|Bruno Liljefors, 1899, link|
The tax authority and the tax payer are engaged in an age-old cat and mouse game, tax payers trying to perfect tricks that allow them to pay as little tax as possible and the tax authority trying to close these loopholes. Retail cash payments are one of the fields on which this battle is waged. It's interesting to see how sophisticated this cat and mouse game has become.
There are two weak points in the sales process that allow cash-accepting retailers to avoid paying sales taxes or VAT. The first weak point is at the very outset of a payment. When a customer pays with cash, the person behind the till can avoid ringing up the payment. Without a record of the payment having been made, the retailer needn't pay tax.
But even if a retailer rings up all cash payments and provides receipts, they can still avoid paying taxes. At the end of the business day, they need only doctor the cash register's data using a zapper—add on hardware or software designed for this purpose—in effect purging all or a portion of the cash payments registered during the course of business. With the only record of that day's cash payments now being the paper receipts held in customers' wallets—most of which will have been thrown away—the retailer needn't worry about the tax authority discovering the doctoring. (Erasing card based payments is much riskier for the retailer because a paper trail still exists with the card-issuer.)
Tax authorities have been targeting the second point of weakness for a few decades now by requiring retailers to use certified cash registers that have tamper-proof memory units. These are variously known as a fiscal control units, electronic tax registers, or fiscal tills. These tills are designed in such a way that any attempt on the part of the retailer to break into its memory using a zapper or some other technique will be discovered. Additionally, these units have the potential to be connected directly to the tax authority, allowing for instantaneous transmission of sales data and constant real-time tax auditing. That sounds a bit intrusive, no?
Below is a chart from the IMF showing nations that have implemented fiscal till plans:
|Source: IMF, Electronic Fiscal Devices, 2015|
Progressing to the next stage of the cat and mouse game, retailers will try to evade tamper proof memory units in the cash register by making recourse to the first weak point in the sales process; not entering the transaction into the cash register in the first place. Recognizing this, the tax authorities who have implemented fiscal till schemes have made it illegal to not issue a sales receipt. But illegality doesn't seem to me like a big hindrance to a retailer who has already set their mind on evading taxes.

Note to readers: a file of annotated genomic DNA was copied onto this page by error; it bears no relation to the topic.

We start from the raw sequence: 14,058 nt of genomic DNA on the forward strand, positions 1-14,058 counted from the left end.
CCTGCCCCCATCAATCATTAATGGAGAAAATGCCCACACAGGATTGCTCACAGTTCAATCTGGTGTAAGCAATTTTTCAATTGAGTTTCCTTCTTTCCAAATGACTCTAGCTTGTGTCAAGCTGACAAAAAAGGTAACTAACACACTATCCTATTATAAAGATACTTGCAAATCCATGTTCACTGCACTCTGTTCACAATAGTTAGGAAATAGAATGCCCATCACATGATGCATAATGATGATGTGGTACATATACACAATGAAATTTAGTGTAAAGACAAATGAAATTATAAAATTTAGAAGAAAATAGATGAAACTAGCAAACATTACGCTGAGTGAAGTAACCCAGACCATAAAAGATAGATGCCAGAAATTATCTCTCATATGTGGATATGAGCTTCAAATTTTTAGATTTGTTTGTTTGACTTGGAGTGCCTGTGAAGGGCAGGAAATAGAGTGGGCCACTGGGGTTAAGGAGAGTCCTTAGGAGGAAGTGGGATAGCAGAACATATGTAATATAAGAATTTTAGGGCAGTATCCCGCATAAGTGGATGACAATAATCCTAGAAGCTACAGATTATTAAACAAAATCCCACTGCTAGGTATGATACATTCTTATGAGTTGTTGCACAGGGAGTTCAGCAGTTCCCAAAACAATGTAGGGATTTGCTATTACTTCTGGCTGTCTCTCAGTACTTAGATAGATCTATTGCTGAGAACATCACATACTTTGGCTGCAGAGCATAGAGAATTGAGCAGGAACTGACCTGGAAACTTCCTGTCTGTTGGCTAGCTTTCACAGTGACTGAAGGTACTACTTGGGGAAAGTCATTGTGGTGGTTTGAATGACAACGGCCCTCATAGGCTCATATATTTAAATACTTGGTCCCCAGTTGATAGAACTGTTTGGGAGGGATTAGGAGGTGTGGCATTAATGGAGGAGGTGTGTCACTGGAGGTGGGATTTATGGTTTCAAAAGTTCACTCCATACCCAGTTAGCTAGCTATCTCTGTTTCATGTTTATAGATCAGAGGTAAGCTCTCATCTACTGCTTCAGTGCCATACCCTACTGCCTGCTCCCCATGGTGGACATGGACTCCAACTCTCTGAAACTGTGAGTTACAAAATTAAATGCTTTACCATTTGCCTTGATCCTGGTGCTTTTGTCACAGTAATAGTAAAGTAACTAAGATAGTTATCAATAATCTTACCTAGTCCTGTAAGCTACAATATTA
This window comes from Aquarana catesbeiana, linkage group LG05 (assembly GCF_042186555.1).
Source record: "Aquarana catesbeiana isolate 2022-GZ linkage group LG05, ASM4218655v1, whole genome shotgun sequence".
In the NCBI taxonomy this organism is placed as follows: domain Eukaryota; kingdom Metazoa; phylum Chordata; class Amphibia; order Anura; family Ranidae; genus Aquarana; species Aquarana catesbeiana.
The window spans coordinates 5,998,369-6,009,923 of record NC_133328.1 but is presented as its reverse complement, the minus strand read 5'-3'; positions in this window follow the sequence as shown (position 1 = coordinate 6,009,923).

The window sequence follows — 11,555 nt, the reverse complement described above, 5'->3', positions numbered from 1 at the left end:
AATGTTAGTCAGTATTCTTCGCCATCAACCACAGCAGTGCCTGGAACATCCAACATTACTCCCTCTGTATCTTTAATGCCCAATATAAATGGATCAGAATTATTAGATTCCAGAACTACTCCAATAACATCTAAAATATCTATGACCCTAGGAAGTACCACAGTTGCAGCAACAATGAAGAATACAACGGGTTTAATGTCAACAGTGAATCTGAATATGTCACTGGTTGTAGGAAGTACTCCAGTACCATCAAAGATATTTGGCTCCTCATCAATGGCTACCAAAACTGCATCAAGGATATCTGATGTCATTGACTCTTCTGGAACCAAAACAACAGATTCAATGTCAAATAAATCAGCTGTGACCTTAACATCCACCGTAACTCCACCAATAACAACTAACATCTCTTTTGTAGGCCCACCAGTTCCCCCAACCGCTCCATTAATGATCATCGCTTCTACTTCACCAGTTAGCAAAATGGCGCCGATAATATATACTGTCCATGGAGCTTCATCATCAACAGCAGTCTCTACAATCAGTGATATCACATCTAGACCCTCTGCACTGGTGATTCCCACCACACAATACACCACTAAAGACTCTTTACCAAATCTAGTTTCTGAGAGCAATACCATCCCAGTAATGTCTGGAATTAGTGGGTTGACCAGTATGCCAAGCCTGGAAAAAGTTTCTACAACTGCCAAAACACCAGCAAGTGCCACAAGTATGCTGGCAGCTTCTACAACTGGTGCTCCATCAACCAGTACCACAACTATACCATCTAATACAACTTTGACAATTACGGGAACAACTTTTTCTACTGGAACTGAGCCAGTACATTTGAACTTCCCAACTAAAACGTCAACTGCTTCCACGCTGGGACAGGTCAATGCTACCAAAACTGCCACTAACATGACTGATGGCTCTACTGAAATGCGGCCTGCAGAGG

One neat trick to get retailers to provide receipts—and therefore run all transactions through the tamper-proof cash register—is to recruit the customer into the cat and mouse game as helper. Public information campaigns exhorting people to ask for receipts are one technique. But the more interesting trick is implementing a tax-receipt lottery. All invoices issued from the tamper-proof cash register come with a unique lottery number. Anyone who keeps their invoices will be able to participate in a periodic lottery. Customers thus have an incentive to ask the retailer for a receipt, obliging the retailer to run the transaction through the fiscal till.
Taiwan implemented the first tax receipt lottery back in the 1950s, the Uniform Invoice lottery. I've included a picture below, and here is the website. In the last fifteen years, a number of nations have begun to copy it including Czech, Slovakia, Slovenia, Malta, Portugal, Poland, China, Sao Paulo, and Lithuania.
|Taiwan sales receipts with lottery numbers on them|
The next stage of the cat and mouse game occurs as the retailer, desperate to adapt to the government's crafty invoice lottery, tries to coax the customer over to his side. On a $50 meal, a restaurant may be able to say $2.50 in tax (assuming a 5% tax rate) if the the fiscal till is avoided. If the restaurateur says that he will share some of this savings with the customer, he may be able to induce her to not ask for an invoice and thus avoid the till. The amount of money he must dangle in front of her will have be large enough to compensate her for the foregone fun of playing the lottery, potential lottery winnings, and guilt.
China is the most interesting example of the cat and mouse game being played at this level. To incentivize cash-paying customers to ask for invoices, or fapiao, the Chinese authorities have created a scratch and win game. Restaurateurs have reacted by offering customers a free soda, or a discount, if they don't ask for the fapiao. Presumably the value of a soda is just sufficient to compensate the customer for foregoing the lottery. More entertaining accounts of fapiao here and here.
I'm sure these methods of attacking tax avoidance work to an extent. In Québec, for instance, as of March 2016 the tax authorities say that they have recovered CAD$1.2 billion in taxes following the introduction of fiscal tills in the restaurant industry. However, I'll hazard that the biggest determinant of tax avoidance is good government. If people trust the government to do smart things with tax revenues and they don't see evidence of corruption, then they will be more likely to view paying taxes and reporting on cheaters as one of their public duties.
OECD: Technology Tools to Tackle Tax Evasion and Tax Fraud (link)
Ainsworth: Québec’s Sales Recording Module (SRM) - Fighting the Zapper, Phantomware, and Tax Fraud with Technology (link)
Steenbergen: Reaping the benefits of Electronic Billing Machines (link)